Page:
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The Muppet Christmas Carol (Brain Henson, Walt Disney Pictures, 1992)

Updated: Nov 27, 2022

An unmatched Christmas parable, Brian Henson’s 1992 classic remains the greatest adaptation of Dickens’s soul-stirring story of redemptive power

A Christmas Carol is, at the risk of sounding a little boring and clichéd, timeless. Bound to the public consciousness, Charles Dickens’s novella has entered a pantheon of tales that seem to always prevail and endure. Adaptations are copious. The characters are more than familiar. Everybody recognises the concept of a Scrooge, even if they can’t recount all of the subtleties and narrative specifics.

Perhaps it’s the consistency of the story, or the relatability of man’s struggle to shed his flaws and become better. Maybe it’s just the endless stream of adaptations that make the rounds on television every year, reaffirming the importance of Christmas’s most beloved tale. Whatever the reason, we’ve become accustomed to a vast torrent of directors trying their hand at this material.

As far back as 1902, the medium has produced innumerable incarnations, each with its own distinctive style and vision. Whether it’s big-budget bucks, 3D animations or the more unfortunate mountings, (Ross Kemp, I’m looking at you) there seems to be a never-ending tradition of rehashing this fable. At heart, its baseline universality seems to speak to a deeper truth, its messages relatable and ever-present. Sifting through this stream, one adaptation has stood the test of time, distinct and unique, positioning itself firmly above the rest. I am, of course, talking about The Muppet Christmas Carol.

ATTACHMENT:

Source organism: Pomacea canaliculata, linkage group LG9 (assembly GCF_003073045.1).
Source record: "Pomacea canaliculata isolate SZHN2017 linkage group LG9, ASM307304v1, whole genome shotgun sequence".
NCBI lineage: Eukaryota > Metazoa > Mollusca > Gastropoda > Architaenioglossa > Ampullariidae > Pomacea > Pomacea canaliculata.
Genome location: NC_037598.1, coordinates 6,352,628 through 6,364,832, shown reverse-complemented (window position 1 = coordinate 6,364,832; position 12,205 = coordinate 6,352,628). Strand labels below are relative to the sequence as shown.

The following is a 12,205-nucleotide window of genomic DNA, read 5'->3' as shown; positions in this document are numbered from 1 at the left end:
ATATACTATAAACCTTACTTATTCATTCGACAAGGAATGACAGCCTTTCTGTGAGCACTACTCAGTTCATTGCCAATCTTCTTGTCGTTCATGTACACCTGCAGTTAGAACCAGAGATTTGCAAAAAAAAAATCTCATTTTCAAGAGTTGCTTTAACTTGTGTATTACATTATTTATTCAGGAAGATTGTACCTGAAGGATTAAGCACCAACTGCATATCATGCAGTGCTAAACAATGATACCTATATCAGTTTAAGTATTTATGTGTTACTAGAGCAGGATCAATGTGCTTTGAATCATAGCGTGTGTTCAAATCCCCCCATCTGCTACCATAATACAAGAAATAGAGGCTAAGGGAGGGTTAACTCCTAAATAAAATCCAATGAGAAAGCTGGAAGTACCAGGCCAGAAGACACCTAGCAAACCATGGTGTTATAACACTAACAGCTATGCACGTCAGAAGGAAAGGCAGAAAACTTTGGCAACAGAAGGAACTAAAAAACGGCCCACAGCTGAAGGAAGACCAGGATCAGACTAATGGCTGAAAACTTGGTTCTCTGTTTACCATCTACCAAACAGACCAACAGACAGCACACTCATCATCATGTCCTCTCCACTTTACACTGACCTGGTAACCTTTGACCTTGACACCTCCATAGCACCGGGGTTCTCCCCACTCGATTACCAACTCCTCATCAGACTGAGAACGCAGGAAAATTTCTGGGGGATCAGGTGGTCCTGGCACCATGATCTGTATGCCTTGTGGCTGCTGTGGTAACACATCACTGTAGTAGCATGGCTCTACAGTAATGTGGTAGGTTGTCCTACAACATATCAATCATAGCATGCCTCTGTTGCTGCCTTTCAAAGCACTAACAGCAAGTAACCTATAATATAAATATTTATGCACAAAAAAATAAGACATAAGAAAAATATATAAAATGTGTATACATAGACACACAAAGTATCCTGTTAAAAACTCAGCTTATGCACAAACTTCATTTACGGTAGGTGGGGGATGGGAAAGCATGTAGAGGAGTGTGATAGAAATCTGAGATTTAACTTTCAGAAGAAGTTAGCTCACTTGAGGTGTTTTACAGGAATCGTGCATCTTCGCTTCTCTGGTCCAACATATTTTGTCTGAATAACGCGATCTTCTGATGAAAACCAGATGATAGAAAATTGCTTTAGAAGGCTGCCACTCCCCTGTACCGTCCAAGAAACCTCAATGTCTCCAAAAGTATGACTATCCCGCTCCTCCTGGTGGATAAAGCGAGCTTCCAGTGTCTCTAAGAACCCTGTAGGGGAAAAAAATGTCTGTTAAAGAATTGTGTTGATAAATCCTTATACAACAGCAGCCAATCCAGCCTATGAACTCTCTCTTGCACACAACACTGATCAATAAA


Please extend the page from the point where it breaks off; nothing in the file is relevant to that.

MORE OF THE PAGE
Jim Henson, founding father of the Muppet universe, passed away from a rare lung infection in 1990. Following his untimely death, Jim’s son Brian (himself an inexperienced practitioner) elected to take control of the franchise. At the tender age of just 29, The Muppet Christmas Carol became his debut feature. For a first-timer tackling such a treasured, recognisable story, the consequent results would prove astounding.

Though A Christmas Carol is steeped in the gothic, urbane realities of Britain’s poorest, the otherworldly aspects of the tale lend the story a suspension of disbelief that extends to the puppets themselves. After all, what is the essential energy of A Christmas Carol? Fundamentally, this is a story that combines realism with surrealist flourishes of madcap energy. It is a simple tale of simple themes, told through the lens of the strange and the unhuman. Could there be a more appropriate summary of The Muppet tradition?

If Jacob Marley’s sunken face can contort and liquefy the knocker of Ebenezer’s doorway, then why can’t Kermit the frog commit himself to being Scrooge’s loyal assistant? If the ghost of Christmas present can be a chortling giant, why can’t a hook-nosed Gonzo be our trusted narrator? Put simply, situating the story in a world of whacky puppetry makes perfect sense, and those who argue otherwise are frankly missing the whole point of Dickens and his fantastical imagination.